Adult Diagnosis

  • Find information on adult assessment and diagnosis, CLBC, Social housing options and much more.

    Table of Contents

    • Adult Autism Assessment
    • Employment
    • Independent Living
    • Learn More

    Adult Autism Assessment

    Adult autism assessments are only offered privately and for a fee. They range in price from $2000-$4000. It is important to see a clinical psychologist with experience in assessing adults as the diagnosis becomes more complex in adulthood.

    Whereas some individuals will carry their diagnosis into adulthood, others may reach adulthood without a clear-cut diagnosis. In some cases, family members, such as a spouse or child, or a co-worker might be the first to point out to the adult individual that he or she may display characteristics associated with ASD. It is not uncommon for adults to seek support from our autism resource specialists about enduring issues, such as social and communication challenges, with an underlying suspicion that it could be autism. Getting a diagnosis in adulthood can be complicated, and there are many things that need to be considered before jumping to any conclusions.

     If you are an adult and suspect you might have autism, consider:

    • A diagnosis of autism in adulthood may allow you to access services that you otherwise could not have access to. For example, you may qualify for Community Living BC services (CLBC) or the BC disability tax credit.
    • Just having a diagnosis does not automatically make you eligible for these services.
    • Taking courses, reading books, taking skill-streaming curriculum could help you gain clarity.
    • WorkBC offers individualized support for people with a disability, which could help you learn skills to ensure successful employment

    The truth is: it is very difficult to list out all the possibilities for adults with ASD. In fact, even CLBC does not list out their adult resources. This is because services for adults with ASD are highly individualized. It is not a one size fits all model, rather a personal journey that will take some hard decision-making and consultation.

    Employment

    Creating and customizing a job that matches the job seeker’s skills.

    Independent Living

    There are many possible models for community living for an Adult with ASD, regardless of where they are on the spectrum. While some individuals may be able to live independently, hold a job and a mortgage, others may need more support. Independent living skills can be taught in much the same way as job skills, they can be broken down into tasks. Before thinking about moving out, it is important to really examine the types of supports that the adult may need to have in place in order to successfully live independently or semi-independently. Examples include: access to public transit, safety precautions in the living space, cooking skills etc.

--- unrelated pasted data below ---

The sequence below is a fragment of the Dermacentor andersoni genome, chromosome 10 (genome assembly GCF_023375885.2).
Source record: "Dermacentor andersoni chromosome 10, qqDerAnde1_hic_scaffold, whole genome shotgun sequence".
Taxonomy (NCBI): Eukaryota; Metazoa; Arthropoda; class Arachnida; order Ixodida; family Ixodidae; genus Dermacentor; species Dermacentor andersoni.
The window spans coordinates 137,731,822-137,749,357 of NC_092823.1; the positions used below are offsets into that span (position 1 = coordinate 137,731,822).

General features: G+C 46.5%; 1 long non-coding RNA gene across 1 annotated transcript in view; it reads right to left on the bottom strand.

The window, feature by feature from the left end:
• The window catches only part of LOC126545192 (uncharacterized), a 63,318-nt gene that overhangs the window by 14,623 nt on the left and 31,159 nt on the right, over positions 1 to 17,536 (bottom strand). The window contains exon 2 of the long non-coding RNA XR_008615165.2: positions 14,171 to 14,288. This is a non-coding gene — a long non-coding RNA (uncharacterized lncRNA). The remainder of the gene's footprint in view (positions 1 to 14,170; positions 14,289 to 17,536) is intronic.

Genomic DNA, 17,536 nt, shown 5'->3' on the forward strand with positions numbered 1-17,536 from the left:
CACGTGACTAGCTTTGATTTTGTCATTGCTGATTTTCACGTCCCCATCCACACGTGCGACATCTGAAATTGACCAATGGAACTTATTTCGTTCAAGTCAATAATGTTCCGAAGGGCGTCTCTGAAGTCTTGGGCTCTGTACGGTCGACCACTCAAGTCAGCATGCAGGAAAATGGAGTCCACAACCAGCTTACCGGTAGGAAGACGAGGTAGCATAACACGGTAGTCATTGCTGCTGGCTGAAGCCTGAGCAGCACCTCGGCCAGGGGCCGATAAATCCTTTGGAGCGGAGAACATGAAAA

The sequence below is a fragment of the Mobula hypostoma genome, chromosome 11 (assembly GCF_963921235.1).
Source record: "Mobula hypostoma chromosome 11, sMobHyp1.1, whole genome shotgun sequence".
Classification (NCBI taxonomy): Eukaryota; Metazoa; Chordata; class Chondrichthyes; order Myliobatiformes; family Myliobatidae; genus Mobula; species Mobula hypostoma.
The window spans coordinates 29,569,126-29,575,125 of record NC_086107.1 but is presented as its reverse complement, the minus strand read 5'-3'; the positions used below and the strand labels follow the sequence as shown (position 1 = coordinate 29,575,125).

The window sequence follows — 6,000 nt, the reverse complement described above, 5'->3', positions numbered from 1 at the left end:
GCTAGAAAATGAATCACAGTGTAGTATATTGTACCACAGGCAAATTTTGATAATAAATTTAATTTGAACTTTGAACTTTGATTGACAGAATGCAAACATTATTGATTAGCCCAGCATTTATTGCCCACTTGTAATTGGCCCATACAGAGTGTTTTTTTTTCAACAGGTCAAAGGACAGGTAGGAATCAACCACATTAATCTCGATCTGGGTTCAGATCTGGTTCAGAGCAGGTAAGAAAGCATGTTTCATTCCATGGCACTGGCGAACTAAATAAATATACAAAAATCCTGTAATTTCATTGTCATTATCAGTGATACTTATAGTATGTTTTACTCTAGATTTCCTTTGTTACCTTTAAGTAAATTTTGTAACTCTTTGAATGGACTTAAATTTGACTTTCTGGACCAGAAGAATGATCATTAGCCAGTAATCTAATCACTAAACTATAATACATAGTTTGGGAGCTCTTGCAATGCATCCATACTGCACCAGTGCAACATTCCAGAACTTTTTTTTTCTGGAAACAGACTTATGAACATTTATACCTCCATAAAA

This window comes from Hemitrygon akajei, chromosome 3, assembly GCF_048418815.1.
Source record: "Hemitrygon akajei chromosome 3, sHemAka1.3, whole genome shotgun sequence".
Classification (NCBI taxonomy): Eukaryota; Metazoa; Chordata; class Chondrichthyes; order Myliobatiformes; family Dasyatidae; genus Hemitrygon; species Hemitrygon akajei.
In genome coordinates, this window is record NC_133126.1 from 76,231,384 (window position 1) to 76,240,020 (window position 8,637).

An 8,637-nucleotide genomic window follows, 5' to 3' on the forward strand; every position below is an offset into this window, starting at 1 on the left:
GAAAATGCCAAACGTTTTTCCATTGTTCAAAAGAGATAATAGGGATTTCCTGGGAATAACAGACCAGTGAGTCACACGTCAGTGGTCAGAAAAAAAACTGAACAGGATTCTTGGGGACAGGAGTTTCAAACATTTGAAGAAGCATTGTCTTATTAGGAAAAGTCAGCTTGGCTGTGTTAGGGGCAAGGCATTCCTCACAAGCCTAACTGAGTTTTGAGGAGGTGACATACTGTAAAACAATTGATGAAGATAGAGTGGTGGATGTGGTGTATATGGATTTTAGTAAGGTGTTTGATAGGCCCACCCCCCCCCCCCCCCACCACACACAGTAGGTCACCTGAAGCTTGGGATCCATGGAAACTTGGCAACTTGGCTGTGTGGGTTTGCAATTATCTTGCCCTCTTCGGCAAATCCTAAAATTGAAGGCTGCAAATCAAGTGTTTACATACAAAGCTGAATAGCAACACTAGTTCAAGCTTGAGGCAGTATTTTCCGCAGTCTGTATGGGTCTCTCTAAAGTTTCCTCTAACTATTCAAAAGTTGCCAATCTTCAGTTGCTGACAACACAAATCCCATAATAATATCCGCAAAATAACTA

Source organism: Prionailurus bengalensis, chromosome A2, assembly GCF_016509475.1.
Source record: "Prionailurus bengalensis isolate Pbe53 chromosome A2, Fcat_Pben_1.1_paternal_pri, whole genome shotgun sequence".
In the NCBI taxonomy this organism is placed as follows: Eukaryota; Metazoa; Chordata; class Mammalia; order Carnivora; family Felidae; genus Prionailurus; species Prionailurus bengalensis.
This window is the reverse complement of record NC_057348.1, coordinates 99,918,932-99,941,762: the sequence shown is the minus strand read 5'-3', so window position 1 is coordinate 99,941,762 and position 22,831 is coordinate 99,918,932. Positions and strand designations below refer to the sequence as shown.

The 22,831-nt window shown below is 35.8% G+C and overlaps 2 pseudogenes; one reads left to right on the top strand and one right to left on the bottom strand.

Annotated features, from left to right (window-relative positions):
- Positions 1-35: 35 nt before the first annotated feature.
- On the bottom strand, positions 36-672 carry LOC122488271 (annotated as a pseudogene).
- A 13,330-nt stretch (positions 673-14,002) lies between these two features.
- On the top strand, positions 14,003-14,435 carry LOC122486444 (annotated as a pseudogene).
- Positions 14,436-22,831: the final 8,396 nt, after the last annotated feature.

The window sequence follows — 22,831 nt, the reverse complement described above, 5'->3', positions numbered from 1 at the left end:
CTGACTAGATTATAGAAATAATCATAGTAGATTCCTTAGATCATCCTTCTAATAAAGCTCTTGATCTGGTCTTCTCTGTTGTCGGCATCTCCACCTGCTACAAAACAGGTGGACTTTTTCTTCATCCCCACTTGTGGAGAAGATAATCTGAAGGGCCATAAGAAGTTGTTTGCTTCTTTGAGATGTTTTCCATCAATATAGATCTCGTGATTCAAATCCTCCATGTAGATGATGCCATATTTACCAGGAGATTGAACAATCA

Consider:

    • How much support is needed for daily activities? Is life skills training needed (cleaning, cooking, shopping, transportation)
    • How much independence is safe? Independence/Interdependence.
    • The possibility of home sharing: a residential option in which an adult with a developmental disability shares a home with someone who is contracted to provide ongoing support.

    In BC there are six types of residential services to choose from. Do the research and consultations to assess which one will best suit your families needs.

    • Supported Living – Services are relatively minimal in nature, fostering an independent living vibe. Specific support needs are provided when relevant.
    • Supervised Living (semi-independent) – More structured supports are available 24 hours a day, 7 days a week. Life-skills are addressed and the individual may live alone or with others.
    • Group Home Living – Individuals live together in a home and have assistance 24/7. Instruction focuses on living independently such as how to iron, or cook food.
    • Group Living/ Ownership (co-op) – The place itself is owned co-operatively by those individuals who live there, but caregivers are still present to provide support. Like in the group home model, caregivers are hired by an agency contracted by the co-op.
    • Teaching Family Model – Individuals or couples live in a family home with professional teaching parents who work to assist with family-style living support.
    • Assisted Living/ Intermediate Care Facilities – Provide assistance with daily living routines such as hygiene and dressing. Some ICF programs will provide medication and help with reminding clients to take such medication.

    It may be tricky to establish the real differences between the above models. This is because there is a great deal of overlap. We always suggest you visit each type of model and do the research before choosing where the adult will live.

    To learn more or to find resources please click here. To speak with one of our information officers contact us at info@autismbc.ca or call 1-888-437-0880.